Muzzling wild dogs
Congress shall make no law abridging the right of the people to petition the government for a redress of grievances.
That portion of the First Amendment to the U.S. Constitution apparently no longer applies to Marion County.
That, at least, is the upshot of county counselor Brad Jantz’s overly bureaucratic advice to commissioners last week.
Citizens, he told commissioners, have no right to come before them and complain about what government employees do as part of their official duties. He calls that “job performance” and classifies it as a “personnel matter.”
We agree government employees shouldn’t have to give up their right to confidentiality about personnel matters. If a county employee needs to take some time off to deal with a personal matter or wants to change the beneficiary on his or her insurance, the public has no right to know or comment about it — unless it impacts how that member of the public is served by the official.
Whether criticisms leveled at the policies of county engineer Brice Goebel were right or wrong isn’t important. Truth is, upon reviewing the full list of complaints that citizen Linda Peters leveled at him, we regard many of them as wrongheaded micromanagement, delivered with a tone bordering on rude and insulting.
But the complaints were not about something private like whether he stays late, leaves early or has halitosis — none of which, of course, is true.
They were about his decisions and policies in his official capacity. As such, they should not be protected under an overly broad umbrella of “job performance issues.”
It wasn’t his personal behavior that was questioned. It was his policies and actions. That’s fair game, whether he’s the county engineer, the director of the FBI or the U.S. secretary of state.
All are appointed government officials. They’re not rank-and-file civil service employees. They’re responsible department heads. And their actions and attitudes are fair game for public comment and criticism.
If we forbid any criticism of all such officials on the grounds that it is “job performance” or a “personnel matter,” we’d have dozens of hours of blank screens on most cable news networks each week. That might be a good thing, but it wouldn’t be in keeping with the traditions of American democracy.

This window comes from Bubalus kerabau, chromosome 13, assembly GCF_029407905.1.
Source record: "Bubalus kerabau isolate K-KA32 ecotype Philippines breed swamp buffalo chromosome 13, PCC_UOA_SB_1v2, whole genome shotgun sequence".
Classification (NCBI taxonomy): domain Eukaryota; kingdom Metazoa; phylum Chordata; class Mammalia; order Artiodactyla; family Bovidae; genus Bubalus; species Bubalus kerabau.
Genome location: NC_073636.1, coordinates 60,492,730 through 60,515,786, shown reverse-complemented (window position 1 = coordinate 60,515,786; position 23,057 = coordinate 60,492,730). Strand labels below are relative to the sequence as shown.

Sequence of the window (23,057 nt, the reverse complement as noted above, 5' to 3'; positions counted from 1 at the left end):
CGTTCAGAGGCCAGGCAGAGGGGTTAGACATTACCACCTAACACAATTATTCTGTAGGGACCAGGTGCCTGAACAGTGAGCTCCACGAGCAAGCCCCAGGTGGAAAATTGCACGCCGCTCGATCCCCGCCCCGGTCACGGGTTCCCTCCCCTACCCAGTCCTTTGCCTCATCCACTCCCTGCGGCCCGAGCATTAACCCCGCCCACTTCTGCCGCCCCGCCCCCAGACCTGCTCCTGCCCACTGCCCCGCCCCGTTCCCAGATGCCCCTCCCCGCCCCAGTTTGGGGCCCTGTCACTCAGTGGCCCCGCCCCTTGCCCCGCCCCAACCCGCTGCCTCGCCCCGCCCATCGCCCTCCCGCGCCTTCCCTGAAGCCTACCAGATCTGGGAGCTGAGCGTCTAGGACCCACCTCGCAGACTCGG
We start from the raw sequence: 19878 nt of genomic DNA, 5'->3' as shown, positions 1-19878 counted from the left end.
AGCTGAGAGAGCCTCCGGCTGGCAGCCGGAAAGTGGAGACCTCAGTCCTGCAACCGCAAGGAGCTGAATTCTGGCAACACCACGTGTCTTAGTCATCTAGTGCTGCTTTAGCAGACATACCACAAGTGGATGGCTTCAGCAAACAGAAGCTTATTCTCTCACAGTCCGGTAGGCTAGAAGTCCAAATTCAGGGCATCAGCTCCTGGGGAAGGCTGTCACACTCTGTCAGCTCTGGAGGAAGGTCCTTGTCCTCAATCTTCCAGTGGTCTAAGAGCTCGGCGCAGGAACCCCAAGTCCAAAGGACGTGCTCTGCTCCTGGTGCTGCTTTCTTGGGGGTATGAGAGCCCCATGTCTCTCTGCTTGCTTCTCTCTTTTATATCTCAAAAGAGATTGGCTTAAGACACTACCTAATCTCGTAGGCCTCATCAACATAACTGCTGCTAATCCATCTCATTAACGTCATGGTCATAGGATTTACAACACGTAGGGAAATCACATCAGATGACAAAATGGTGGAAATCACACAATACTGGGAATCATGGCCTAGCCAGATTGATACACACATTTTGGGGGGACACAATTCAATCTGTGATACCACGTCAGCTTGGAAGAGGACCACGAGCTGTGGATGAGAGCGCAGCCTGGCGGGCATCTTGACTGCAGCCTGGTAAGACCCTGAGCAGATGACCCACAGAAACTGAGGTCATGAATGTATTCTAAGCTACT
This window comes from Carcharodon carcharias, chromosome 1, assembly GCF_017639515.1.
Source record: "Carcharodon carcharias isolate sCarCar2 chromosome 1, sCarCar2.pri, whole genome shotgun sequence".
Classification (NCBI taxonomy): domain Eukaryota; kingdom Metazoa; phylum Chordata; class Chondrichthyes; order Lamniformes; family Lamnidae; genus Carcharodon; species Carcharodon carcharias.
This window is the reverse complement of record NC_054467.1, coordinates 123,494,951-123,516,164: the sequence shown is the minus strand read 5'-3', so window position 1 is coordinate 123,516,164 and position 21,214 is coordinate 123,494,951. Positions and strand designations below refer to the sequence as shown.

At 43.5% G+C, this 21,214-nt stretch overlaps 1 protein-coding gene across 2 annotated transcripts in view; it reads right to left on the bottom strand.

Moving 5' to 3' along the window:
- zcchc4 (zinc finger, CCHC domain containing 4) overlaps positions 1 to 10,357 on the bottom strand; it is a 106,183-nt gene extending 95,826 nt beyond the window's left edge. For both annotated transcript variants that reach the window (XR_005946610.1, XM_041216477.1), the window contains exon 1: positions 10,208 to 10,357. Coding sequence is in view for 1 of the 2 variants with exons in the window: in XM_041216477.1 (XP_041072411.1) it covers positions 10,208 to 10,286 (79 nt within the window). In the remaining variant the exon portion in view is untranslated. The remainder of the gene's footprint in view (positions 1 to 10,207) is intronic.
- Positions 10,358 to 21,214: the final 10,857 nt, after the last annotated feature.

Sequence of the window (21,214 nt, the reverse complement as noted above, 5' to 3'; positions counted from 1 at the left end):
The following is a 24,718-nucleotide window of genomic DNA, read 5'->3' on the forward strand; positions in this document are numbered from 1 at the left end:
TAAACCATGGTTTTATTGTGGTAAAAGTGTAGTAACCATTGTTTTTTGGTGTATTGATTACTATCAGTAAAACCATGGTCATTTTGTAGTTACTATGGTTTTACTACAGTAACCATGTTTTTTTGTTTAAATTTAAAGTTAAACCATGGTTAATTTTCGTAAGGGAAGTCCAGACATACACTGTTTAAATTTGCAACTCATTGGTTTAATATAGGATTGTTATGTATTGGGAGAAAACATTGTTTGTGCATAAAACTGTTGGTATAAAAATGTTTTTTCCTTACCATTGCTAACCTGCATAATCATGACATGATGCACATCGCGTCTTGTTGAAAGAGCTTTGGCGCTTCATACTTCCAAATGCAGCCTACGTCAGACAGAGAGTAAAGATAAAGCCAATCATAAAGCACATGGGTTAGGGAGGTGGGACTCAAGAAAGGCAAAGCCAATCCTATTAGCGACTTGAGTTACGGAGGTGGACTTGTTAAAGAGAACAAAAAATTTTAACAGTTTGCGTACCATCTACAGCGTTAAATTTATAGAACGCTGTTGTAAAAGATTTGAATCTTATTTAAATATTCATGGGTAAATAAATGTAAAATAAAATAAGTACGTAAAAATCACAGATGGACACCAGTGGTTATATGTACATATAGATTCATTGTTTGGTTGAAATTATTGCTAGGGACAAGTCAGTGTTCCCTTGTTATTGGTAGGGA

In recent years at the local level, bureaucrats and lawyers have slowly but surely chipped away at the level of accountability public employees must be held to. They apparently fear that such employees will sue or quit, or they worry that the same level of accountability may be expected of them in the performance of their official duties.
Whatever the reason for this overly protective attitude toward public officials, it’s clear that becoming a public official, whether by election or by accepting a public job, brings with it an expectation that you might be criticized — even wrongly.
It’s virtually impossible to slander or libel any sort of public figure. Even if what you say is completely wrong, it must be proved that you knew it was wrong and were saying it for malicious purposes.
We greatly sympathize with the concerns of farmers, but we are aghast at the degree to which micromanagement of a handful of rock roads used by a small segment of the county’s population has seized so much of the commission’s attention. We’re particularly concerned that this appears to be an almost scripted campaign seemingly organized by commissioner Dianne Novak.
What citizen Linda Peters said at the county commission meeting last week may have been overly dramatic, and we may question some if not most of her facts and opinions. But in American democracy, there is no such thing as a wrong opinion that should never be heard.
We imagine some contend it’s none of Linda Peter’s business; that if she wants to comment on county business she should go to the voters and seek election to the position she once held on the commission. But no longer being an elected official should never disqualify anyone from having an opinion. And current officials shouldn’t try to block her.
Being an American and especially accepting a role as a public official means accepting that you may be criticized in ways that you consider unjust. It means not just accepting that criticism but also defending the right of citizens to deliver it.
We disagree with many of the things Linda Peters said, but we will defend to the death her right to have said them.
— ERIC MEYER
Last modified March 4, 2020